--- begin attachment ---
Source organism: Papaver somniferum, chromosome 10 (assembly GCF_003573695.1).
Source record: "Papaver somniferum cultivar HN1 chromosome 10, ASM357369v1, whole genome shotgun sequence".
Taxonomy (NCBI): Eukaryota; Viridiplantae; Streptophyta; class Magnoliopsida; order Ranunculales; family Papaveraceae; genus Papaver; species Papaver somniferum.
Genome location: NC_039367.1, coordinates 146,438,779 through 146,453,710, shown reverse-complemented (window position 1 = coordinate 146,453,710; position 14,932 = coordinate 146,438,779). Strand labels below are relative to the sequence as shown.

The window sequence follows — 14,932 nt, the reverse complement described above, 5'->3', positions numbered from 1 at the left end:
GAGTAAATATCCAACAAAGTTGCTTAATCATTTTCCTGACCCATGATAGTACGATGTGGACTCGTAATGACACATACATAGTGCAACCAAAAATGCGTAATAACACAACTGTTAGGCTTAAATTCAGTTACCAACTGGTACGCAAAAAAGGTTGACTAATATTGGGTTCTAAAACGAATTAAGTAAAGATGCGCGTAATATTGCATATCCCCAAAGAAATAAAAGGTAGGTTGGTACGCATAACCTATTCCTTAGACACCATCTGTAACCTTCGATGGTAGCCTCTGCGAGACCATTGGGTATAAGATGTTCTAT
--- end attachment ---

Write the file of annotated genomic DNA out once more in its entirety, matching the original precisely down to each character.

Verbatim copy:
Source organism: Papaver somniferum, chromosome 10 (assembly GCF_003573695.1).
Source record: "Papaver somniferum cultivar HN1 chromosome 10, ASM357369v1, whole genome shotgun sequence".
Taxonomy (NCBI): Eukaryota; Viridiplantae; Streptophyta; class Magnoliopsida; order Ranunculales; family Papaveraceae; genus Papaver; species Papaver somniferum.
Genome location: NC_039367.1, coordinates 146,438,779 through 146,453,710, shown reverse-complemented (window position 1 = coordinate 146,453,710; position 14,932 = coordinate 146,438,779). Strand labels below are relative to the sequence as shown.

The window sequence follows — 14,932 nt, the reverse complement described above, 5'->3', positions numbered from 1 at the left end:
GAGTAAATATCCAACAAAGTTGCTTAATCATTTTCCTGACCCATGATAGTACGATGTGGACTCGTAATGACACATACATAGTGCAACCAAAAATGCGTAATAACACAACTGTTAGGCTTAAATTCAGTTACCAACTGGTACGCAAAAAAGGTTGACTAATATTGGGTTCTAAAACGAATTAAGTAAAGATGCGCGTAATATTGCATATCCCCAAAGAAATAAAAGGTAGGTTGGTACGCATAACCTATTCCTTAGACACCATCTGTAACCTTCGATGGTAGCCTCTGCGAGACCATTGGGTATAAGATGTTCTAT